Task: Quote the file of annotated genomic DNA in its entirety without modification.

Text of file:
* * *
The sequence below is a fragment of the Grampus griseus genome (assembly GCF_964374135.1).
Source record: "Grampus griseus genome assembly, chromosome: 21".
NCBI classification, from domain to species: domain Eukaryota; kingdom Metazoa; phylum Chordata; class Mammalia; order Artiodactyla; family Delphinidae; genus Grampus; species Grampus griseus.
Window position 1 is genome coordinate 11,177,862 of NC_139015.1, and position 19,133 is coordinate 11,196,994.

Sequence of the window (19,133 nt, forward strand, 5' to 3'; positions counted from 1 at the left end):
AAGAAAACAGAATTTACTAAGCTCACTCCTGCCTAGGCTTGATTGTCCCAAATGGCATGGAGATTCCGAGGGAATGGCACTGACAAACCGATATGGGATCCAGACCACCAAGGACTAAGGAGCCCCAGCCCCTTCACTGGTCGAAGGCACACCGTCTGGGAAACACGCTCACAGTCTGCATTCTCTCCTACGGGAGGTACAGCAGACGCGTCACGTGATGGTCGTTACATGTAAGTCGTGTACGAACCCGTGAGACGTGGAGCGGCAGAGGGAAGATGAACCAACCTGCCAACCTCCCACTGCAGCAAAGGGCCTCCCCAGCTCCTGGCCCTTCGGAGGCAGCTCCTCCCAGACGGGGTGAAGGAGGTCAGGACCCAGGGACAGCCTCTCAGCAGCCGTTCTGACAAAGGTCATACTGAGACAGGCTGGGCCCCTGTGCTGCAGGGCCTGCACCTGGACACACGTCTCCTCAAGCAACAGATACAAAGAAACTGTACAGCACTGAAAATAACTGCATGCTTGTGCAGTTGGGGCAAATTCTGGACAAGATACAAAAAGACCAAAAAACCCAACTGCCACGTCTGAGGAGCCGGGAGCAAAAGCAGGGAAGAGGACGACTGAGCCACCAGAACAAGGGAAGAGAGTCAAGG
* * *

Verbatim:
The sequence below is a fragment of the Grampus griseus genome (assembly GCF_964374135.1).
Source record: "Grampus griseus genome assembly, chromosome: 21".
NCBI classification, from domain to species: domain Eukaryota; kingdom Metazoa; phylum Chordata; class Mammalia; order Artiodactyla; family Delphinidae; genus Grampus; species Grampus griseus.
Window position 1 is genome coordinate 11,177,862 of NC_139015.1, and position 19,133 is coordinate 11,196,994.

Sequence of the window (19,133 nt, forward strand, 5' to 3'; positions counted from 1 at the left end):
AAGAAAACAGAATTTACTAAGCTCACTCCTGCCTAGGCTTGATTGTCCCAAATGGCATGGAGATTCCGAGGGAATGGCACTGACAAACCGATATGGGATCCAGACCACCAAGGACTAAGGAGCCCCAGCCCCTTCACTGGTCGAAGGCACACCGTCTGGGAAACACGCTCACAGTCTGCATTCTCTCCTACGGGAGGTACAGCAGACGCGTCACGTGATGGTCGTTACATGTAAGTCGTGTACGAACCCGTGAGACGTGGAGCGGCAGAGGGAAGATGAACCAACCTGCCAACCTCCCACTGCAGCAAAGGGCCTCCCCAGCTCCTGGCCCTTCGGAGGCAGCTCCTCCCAGACGGGGTGAAGGAGGTCAGGACCCAGGGACAGCCTCTCAGCAGCCGTTCTGACAAAGGTCATACTGAGACAGGCTGGGCCCCTGTGCTGCAGGGCCTGCACCTGGACACACGTCTCCTCAAGCAACAGATACAAAGAAACTGTACAGCACTGAAAATAACTGCATGCTTGTGCAGTTGGGGCAAATTCTGGACAAGATACAAAAAGACCAAAAAACCCAACTGCCACGTCTGAGGAGCCGGGAGCAAAAGCAGGGAAGAGGACGACTGAGCCACCAGAACAAGGGAAGAGAGTCAAGG